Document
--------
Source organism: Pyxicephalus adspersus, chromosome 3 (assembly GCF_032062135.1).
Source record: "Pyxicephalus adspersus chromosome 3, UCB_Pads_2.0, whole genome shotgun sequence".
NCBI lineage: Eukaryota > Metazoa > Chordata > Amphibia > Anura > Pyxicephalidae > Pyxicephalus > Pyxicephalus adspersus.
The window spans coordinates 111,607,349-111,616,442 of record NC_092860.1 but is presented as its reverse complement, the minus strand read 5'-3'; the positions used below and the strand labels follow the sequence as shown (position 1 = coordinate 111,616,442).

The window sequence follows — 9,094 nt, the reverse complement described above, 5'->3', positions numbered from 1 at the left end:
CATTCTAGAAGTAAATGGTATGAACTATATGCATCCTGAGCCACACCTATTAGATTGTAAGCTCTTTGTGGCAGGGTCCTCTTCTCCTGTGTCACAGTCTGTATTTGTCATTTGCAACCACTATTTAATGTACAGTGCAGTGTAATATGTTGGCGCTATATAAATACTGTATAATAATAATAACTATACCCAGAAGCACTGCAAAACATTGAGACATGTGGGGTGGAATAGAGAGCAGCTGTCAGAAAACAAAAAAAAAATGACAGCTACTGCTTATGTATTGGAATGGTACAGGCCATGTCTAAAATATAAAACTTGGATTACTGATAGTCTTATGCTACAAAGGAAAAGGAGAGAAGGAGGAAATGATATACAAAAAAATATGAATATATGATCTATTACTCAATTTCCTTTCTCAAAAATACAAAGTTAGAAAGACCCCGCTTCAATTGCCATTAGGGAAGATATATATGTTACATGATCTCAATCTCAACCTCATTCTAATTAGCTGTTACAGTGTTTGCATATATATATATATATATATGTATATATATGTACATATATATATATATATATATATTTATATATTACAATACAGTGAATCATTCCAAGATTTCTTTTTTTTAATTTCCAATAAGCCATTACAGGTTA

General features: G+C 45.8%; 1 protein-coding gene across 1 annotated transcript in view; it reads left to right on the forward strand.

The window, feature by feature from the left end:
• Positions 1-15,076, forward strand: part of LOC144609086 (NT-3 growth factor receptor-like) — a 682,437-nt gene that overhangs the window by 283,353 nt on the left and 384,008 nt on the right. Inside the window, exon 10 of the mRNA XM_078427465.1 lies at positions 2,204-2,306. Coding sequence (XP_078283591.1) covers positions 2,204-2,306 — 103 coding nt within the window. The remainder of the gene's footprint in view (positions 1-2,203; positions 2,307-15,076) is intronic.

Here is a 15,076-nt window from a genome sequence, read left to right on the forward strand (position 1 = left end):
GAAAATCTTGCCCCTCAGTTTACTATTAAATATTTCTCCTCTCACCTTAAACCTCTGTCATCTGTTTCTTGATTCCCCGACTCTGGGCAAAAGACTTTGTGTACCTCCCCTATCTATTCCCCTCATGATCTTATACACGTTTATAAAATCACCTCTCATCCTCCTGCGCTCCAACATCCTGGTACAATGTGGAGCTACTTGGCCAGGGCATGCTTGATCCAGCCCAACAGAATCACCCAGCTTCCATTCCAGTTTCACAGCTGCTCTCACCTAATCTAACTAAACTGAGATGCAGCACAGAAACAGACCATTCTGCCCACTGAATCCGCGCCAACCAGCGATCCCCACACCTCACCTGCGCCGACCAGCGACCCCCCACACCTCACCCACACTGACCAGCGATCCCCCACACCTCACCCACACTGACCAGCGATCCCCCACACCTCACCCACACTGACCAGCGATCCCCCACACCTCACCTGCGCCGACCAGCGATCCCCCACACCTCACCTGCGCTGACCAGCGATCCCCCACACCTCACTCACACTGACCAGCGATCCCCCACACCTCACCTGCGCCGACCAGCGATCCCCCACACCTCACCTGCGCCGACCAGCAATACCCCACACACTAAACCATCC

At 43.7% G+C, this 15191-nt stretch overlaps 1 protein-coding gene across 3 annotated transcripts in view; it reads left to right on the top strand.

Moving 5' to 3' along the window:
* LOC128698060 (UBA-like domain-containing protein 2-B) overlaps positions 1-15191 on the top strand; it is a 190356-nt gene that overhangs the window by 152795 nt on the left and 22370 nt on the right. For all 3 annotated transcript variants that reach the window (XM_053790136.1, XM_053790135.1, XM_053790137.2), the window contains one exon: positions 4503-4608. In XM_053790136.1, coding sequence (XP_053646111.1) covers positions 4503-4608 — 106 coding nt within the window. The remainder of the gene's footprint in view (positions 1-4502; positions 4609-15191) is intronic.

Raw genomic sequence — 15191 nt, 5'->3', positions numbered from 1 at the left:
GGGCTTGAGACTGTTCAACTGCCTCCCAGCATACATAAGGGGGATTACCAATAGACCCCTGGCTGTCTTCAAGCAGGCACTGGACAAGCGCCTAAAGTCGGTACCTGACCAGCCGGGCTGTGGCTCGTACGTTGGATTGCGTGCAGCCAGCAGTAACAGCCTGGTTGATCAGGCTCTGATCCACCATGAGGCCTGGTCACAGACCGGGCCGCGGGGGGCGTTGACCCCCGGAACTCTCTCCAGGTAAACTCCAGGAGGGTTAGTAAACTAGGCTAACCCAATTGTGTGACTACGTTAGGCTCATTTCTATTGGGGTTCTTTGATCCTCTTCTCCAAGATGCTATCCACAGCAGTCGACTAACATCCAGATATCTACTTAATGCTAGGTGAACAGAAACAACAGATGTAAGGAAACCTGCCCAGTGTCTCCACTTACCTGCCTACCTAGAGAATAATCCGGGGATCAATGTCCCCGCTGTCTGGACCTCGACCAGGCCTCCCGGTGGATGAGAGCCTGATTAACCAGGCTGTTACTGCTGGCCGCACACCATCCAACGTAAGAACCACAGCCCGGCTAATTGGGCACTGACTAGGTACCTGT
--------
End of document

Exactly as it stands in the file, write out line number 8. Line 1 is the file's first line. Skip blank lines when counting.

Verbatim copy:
The window, feature by feature from the left end: